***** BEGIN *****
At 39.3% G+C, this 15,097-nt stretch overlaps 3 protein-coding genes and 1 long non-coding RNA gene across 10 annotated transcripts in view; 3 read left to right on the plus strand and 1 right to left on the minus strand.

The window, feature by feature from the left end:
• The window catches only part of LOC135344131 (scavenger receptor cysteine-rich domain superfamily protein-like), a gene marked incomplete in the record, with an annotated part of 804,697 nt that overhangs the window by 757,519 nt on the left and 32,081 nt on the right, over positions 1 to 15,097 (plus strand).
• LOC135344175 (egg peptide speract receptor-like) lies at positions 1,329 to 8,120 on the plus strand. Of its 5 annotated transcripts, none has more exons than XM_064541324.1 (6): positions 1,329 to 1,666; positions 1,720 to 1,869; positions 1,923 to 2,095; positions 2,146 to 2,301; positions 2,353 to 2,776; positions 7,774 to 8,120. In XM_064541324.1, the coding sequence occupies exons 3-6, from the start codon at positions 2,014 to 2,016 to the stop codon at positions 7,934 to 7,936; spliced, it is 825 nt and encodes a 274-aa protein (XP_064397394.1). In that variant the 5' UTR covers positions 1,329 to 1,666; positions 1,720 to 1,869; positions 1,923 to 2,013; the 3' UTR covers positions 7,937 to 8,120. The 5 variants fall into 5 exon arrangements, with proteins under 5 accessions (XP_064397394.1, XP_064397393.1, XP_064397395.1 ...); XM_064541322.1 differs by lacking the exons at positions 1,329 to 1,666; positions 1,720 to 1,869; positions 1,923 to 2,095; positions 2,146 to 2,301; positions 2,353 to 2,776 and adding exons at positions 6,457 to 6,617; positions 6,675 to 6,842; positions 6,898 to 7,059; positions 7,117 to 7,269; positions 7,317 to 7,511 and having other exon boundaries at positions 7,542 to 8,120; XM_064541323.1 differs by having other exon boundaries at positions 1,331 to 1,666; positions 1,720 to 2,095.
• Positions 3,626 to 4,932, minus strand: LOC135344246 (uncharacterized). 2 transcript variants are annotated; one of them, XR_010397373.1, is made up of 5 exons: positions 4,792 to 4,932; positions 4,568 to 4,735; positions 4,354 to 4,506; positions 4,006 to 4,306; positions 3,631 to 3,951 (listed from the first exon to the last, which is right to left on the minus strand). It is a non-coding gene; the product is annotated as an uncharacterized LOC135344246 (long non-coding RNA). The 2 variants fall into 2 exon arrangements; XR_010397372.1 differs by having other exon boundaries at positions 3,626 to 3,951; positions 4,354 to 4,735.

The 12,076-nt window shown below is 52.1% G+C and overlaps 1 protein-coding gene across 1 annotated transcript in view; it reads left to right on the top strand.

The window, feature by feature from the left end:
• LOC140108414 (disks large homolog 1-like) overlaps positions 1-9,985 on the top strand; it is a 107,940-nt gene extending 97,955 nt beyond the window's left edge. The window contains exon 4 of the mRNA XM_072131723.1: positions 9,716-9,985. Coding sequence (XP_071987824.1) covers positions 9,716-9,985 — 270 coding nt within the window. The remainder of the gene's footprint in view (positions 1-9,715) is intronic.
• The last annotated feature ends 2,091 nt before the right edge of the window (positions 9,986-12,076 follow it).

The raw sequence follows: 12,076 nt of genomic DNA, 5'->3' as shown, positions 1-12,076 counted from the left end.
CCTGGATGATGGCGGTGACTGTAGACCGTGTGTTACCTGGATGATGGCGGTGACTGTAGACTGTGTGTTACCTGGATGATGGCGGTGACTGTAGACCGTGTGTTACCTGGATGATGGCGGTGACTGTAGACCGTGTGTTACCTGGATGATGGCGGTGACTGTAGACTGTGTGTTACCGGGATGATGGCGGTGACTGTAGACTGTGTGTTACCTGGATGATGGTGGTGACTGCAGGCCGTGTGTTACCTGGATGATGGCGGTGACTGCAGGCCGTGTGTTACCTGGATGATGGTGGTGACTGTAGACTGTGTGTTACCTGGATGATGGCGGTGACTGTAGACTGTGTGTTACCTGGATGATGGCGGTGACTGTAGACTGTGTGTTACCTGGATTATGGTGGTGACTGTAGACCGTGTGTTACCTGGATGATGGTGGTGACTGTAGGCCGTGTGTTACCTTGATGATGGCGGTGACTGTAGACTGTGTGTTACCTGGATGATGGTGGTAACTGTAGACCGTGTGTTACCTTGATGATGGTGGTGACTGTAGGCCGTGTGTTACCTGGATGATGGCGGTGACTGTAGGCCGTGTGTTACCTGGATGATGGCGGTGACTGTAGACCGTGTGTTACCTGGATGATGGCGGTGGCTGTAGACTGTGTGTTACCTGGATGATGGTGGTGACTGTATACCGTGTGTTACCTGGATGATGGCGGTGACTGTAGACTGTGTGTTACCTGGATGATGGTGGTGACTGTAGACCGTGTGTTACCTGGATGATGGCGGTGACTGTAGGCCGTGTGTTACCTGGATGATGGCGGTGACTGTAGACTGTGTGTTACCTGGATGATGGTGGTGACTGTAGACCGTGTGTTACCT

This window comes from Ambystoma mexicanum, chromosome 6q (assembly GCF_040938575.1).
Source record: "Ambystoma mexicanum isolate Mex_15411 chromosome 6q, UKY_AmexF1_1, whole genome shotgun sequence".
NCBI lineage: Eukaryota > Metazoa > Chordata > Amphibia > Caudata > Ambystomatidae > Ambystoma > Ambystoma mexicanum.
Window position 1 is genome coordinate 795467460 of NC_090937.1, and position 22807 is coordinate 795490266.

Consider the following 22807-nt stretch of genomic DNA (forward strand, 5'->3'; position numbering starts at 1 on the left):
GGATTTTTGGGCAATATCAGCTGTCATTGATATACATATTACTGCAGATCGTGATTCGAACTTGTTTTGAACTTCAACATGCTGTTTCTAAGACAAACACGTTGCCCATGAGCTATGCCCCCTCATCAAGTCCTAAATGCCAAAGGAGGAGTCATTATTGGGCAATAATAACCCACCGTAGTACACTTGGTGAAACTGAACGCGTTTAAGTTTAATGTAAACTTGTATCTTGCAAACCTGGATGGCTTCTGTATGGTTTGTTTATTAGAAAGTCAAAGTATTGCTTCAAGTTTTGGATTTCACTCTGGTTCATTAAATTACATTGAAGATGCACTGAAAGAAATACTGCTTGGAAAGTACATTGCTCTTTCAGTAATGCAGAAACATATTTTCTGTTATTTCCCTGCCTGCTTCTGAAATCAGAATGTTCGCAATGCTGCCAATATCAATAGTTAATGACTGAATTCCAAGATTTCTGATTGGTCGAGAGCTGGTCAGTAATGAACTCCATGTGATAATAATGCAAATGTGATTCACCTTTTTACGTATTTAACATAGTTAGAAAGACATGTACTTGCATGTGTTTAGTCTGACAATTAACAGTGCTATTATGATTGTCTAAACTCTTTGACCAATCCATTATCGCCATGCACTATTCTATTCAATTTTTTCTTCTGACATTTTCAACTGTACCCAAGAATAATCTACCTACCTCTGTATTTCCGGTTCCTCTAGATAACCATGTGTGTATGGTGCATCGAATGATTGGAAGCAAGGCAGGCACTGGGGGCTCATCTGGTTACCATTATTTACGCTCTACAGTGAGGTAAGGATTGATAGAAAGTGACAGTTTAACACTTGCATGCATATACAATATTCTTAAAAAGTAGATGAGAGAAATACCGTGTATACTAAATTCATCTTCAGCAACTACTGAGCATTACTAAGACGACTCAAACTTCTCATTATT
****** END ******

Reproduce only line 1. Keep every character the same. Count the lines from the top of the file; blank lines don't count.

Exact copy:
At 39.3% G+C, this 15,097-nt stretch overlaps 3 protein-coding genes and 1 long non-coding RNA gene across 10 annotated transcripts in view; 3 read left to right on the plus strand and 1 right to left on the minus strand.